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A hiker gets back up

  • The Mount Kearsarge range as seen across frozen Lake Sunapee. COURTESY PHOTO



By LISA HOEKSTRA
Thursday, February 01, 2018

I’m on the injured and sick list. I currently have bronchitis. Just climbing the stairs from my couch to my bed makes me cough and wheeze. And, since two weeks before Christmas I’ve been struggling with pain in my left ankle and right knee after a fall. It’s not even like the fall happened while I was on an outdoor adventure, exploring a new trail. No, I fell walking across my entryway and my pant leg snagged something on the floor, making me roll my left ankle and take a full hit on my right knee against the stone-hard tile floor. Nothing broken, but bruising, swelling and pain have hobbled me.

Even beyond the pain and limits this set on me, I am equally, if not more, frustrated with the feelings of vulnerability I have about my body. Discomfort follows me like an impending dark cloud. Ready to open up a downpour of cold rain, forcing me to stay inside. And there’s nothing worse for a hiker or runner than to be stalled behind walls. 

Three years ago I fell on ice while at work and had a deep enough gash in my knee to require six sutures.  For two weeks I was a good patient and babied the area, kept my leg straight and avoided rough or icy ground. Being a nurse, I removed the sutures myself on a Friday. On Saturday I decided to explore a class six road-trail I had been eyeing all winter. It was a melting, warm day. I wrapped my knee in an ace bandage and took Carson-dog with me – before he was retired. He jumped and danced to go outside.

Not too far down the trail we came to an ice flow, spreading downhill and across the full width of the trail, extending maybe 50 feet. It was much too early in our hike to turn around so, no problem: I sat on my butt and slid down it. My bottom was a bit wet, but I didn’t even think about how I was going to get back UP that same ice flow when we came back. This same scenario happened a couple of more times. I felt caught up in the outdoors. And happy. But then we turned around and faced the ice flows going back, mostly uphill.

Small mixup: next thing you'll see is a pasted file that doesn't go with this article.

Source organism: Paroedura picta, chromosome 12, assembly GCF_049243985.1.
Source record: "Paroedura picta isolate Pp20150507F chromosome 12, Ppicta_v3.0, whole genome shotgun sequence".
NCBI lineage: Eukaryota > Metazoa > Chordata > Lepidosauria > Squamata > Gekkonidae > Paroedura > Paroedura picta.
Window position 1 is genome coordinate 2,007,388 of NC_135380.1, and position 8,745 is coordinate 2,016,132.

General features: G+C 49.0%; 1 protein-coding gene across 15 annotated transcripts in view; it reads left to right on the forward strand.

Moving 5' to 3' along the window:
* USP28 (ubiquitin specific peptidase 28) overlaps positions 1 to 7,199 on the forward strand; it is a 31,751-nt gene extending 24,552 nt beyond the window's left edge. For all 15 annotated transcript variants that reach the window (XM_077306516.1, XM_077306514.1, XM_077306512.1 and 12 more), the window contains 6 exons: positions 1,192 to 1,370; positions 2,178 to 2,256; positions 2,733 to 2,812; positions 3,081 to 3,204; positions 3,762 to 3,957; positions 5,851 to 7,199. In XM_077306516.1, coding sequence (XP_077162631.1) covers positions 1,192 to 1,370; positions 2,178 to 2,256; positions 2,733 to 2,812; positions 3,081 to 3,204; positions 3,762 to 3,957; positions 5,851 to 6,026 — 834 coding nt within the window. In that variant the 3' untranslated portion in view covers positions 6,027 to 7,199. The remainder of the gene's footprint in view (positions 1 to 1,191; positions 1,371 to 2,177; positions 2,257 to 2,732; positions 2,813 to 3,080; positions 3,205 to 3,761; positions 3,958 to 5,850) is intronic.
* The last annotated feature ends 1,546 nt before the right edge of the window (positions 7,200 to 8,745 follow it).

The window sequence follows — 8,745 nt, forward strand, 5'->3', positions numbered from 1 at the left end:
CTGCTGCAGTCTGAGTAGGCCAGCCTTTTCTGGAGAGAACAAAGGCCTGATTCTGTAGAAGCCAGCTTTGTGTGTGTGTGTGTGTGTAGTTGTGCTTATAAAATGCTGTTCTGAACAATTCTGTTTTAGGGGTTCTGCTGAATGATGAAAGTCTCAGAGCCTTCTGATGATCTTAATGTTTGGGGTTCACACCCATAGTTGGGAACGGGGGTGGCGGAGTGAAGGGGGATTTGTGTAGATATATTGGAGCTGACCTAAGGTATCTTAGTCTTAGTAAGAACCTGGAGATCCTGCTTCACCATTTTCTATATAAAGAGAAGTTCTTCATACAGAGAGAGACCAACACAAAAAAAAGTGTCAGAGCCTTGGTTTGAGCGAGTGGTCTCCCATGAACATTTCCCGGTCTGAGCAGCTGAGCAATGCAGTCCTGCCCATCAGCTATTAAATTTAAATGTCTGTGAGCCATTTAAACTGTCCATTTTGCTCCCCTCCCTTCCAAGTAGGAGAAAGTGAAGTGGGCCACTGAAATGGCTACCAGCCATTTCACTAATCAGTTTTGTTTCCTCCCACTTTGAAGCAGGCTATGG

Hummmm.

Two we could work our way around, one we couldn’t. I literally crawled up with a very wet glove on one hand and my other hand on Carson’s orange backpack helping to pull me across while his toenails gripped the ice. My knee that had just healed? Not so much. Open and bloody under the ace wrap, I had to set myself back to low impact rest for another 10 days.

“Old bones heal slow,” my wise mother says. This applies to any body part when a person is over 50. Which is me. I don’t like that not only do I feel vulnerable to injury, but I’ve even become afraid of falling this winter. Which I have coupled with the winter blues and used as an excuse to NOT GO OUTSIDE. What happened to my core toughness and endurance?

Fear and depression are never good places from which to make decisions. They shackle and limit movement. I have needed to get back up from my fall and the blues. I needed inspiration. So, two weeks ago I took a short road walk with young Brooke-dog to a place where we could see the Mount Kearsarge range across frozen Lake Sunapee. I knelt down next to her and pointed at the distant hills and valleys, and said out loud, “I have hiked that whole range. I will hike it again in the spring.” I looked at Brooke and asked, “Will you come with me?” She set her cold nose on my cheek and wiggled her hind end. I nodded. So now I’ve made a promise. Even if only to my dog. I am getting back up and going outside.

Lisa Hoekstra splits her time between Peterborough and Sunapee. She hikes for physical and mental health, finding solace and energy when surrounded by the woods. For comments about hiking she can be reached at: lisamhoeks@gmail.com.